How is the housing market in Hungary? Is it wise to buy now and why now?

Robert Kemkers,  Wednesday, 27 July 2016


Author: Robert Kemkers, .
Translated by Jos Deuling,

It's almost daily news: the developments in the housing market in the Netherlands and Belgium. Stagnating prices, longer lead times and problems with financing. Also in the Mediterranean countries, the house prices are still falling, and there is a lot of panic. But what is the current situation in Hungary? Is it wise to buy real estate there and why now?

The real estate market in Hungary doesn’t compare well with those of other countries, including the Netherlands, Belgium, Germany, Spain, Poland or Croatia. The market is different and depends on several factors unique to the Hungarian society. Of course, the current economic conditions affect the market, but the conditions are quite different than in Western Europe. Also, other factors play a role.

What first strikes in a study of the Hungarian housing market is that average prices are low by international standards; not only historically but even today they are among the lowest in the European Union. Of course, there are outliers and exceptions, including the better districts of Budapest, popular parts of cities like Pécs, Szeged, Győr or Debrecen, properties right on the beach of Lake Balaton or Lake Velence, or houses in popular spas.

The prices of new flats and offices in some districts of the capital increased excessively in recent years, they became unrealistic and artificially high - a situation comparable to the Dutch housing market. As a result of the economic crisis, the property market in Budapest is stabilizing and there’s a marked decline in property prices.

For the largest part of the Hungarian market, the prices were rising gradually over the past two decades but went hand in hand with inflation and the economic growth. Because prices are still relatively low and realistic if you consider the intrinsic value of the properties, there is a much smaller risk that these prices will fall in the coming years. The prices are also low in comparison to the wages. Good news for those considering to invest in Hungarian real estate.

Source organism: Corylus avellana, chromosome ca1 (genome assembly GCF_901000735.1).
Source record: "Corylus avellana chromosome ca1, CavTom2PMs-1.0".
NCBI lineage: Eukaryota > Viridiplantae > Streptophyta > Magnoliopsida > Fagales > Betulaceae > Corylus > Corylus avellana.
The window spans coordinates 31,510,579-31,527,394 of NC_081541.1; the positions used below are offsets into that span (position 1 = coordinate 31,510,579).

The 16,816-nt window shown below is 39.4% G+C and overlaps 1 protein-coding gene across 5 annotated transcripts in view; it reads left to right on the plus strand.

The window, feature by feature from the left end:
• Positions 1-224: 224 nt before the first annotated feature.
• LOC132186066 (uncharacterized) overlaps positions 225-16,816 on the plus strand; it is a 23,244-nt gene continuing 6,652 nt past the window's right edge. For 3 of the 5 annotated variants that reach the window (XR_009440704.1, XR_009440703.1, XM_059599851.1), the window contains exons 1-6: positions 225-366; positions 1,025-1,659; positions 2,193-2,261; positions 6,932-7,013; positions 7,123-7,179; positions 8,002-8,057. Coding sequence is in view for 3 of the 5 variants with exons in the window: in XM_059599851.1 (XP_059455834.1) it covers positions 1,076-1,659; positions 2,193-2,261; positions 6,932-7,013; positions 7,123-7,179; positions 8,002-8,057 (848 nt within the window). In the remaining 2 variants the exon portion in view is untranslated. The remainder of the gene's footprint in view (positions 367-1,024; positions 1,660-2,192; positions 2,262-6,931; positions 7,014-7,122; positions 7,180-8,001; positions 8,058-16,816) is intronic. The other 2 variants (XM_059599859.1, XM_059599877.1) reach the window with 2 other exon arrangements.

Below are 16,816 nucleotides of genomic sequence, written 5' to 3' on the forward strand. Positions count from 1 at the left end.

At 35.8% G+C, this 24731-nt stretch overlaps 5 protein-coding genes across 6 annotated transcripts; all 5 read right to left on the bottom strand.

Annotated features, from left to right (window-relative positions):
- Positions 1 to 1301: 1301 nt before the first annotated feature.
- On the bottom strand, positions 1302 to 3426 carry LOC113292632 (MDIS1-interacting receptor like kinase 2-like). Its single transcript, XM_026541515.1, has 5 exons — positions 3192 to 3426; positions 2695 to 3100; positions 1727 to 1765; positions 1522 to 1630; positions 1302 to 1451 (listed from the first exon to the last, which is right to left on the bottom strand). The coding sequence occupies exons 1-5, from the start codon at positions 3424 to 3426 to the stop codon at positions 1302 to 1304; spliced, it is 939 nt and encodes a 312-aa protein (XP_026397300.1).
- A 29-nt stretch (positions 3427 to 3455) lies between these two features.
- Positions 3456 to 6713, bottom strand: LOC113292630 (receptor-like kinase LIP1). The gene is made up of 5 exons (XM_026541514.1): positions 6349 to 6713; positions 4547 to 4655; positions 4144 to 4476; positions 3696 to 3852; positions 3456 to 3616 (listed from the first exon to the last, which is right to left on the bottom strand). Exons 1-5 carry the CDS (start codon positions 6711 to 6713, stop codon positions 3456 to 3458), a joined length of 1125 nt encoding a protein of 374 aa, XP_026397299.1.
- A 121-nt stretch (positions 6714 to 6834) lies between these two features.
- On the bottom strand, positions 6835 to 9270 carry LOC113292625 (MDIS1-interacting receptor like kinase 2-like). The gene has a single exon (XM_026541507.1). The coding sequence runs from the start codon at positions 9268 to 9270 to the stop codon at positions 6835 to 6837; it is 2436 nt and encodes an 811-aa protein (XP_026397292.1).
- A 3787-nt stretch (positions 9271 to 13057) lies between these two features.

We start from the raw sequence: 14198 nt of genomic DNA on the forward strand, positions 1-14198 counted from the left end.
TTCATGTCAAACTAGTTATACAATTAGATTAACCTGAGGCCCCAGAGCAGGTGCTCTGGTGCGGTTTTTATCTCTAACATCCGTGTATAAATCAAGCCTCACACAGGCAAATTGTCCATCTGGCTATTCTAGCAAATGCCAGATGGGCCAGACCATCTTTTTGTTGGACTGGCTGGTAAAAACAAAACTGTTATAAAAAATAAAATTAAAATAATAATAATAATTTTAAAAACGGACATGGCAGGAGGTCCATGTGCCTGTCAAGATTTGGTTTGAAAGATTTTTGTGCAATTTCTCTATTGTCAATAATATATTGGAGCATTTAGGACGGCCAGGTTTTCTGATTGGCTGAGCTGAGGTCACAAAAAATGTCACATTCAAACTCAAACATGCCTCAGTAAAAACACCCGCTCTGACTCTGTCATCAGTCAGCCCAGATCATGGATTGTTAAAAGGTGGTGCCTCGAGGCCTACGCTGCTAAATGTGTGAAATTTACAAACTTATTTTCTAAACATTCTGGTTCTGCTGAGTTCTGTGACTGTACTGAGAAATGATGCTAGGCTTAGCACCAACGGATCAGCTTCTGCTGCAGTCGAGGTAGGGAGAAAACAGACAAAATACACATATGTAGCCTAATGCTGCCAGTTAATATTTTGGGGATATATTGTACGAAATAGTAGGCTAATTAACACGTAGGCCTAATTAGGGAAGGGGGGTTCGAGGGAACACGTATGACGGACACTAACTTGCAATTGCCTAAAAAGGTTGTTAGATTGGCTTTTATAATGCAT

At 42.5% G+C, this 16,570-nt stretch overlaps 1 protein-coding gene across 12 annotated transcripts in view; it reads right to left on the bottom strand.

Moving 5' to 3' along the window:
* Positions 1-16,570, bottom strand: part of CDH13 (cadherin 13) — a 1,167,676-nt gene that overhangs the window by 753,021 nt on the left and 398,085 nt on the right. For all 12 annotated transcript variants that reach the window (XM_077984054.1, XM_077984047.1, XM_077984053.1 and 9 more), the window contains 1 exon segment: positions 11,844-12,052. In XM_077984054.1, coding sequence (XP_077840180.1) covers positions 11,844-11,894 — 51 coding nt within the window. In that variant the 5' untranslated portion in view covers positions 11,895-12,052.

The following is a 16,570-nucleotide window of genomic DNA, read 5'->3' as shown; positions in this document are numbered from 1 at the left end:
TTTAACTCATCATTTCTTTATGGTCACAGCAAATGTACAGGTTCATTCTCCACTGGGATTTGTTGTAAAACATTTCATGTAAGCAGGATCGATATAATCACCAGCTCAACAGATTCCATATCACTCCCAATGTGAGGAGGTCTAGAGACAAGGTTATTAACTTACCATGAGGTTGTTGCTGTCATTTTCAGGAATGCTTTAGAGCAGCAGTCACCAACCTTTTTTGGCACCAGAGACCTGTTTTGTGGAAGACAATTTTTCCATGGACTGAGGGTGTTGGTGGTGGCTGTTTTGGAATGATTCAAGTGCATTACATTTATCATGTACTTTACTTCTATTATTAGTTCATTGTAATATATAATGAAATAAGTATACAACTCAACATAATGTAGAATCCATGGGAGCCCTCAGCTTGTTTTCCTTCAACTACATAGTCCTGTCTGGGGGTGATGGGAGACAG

Also, in recent years the prices of building materials have risen much more than the inflation. Newly built houses have become more expensive, and this trend also influenced the prices of existing properties in a positive way; even renovating a property according to your taste is often cheaper than complete new construction.

At the same time, it is true that the Hungarian real estate market is currently relaxed throughout the country: there is plenty of choice in all regions, in all price ranges and virtually every segment type (though objects in unique spots are always rare). The supply of homes is beneficial for clients because they do not have to settle for less than a proper house, plot or commercial property at a convenient location. One does not have to rush and decide under pressure, but one can take enough time to compare the offers. Of course, one must always remember that, as in the Netherlands and Flanders, prices can vary widely between provinces, regions and even places or districts. Property prices west of the Danube are higher than on the east side; and cheaper the farther from the Austrian border, Budapest or major growth centers like Pécs and Debrecen. Weaker economic regions such as the north (east) have a larger supply of houses and have to deal with prices under pressure. Because prices are low, the relative difference can be enormous: a particular type of property is in one place, for example in or near a city far more expensive as a similar house in a small village in the countryside. It is always wise to consider where one wants to live and how important accessibility is; foreigners who only spend their holiday in Hungary or pensioners without a car who will need good public transport. From the perspective of investment it is important to look to the future: how well can you sell a renovated and luxurious house? Selling your home in a region with many wealthy Hungarians and foreigners is much simpler than less popular places without wealthy inhabitants. Austrians are to be found mainly close to their border, the Germans around Lake Balaton and, like the Dutch, Belgians, and other Europeans, in the Southwest; about half of Dutch speakers in Hungary live in the counties of Baranya, Tolna, and Somogy.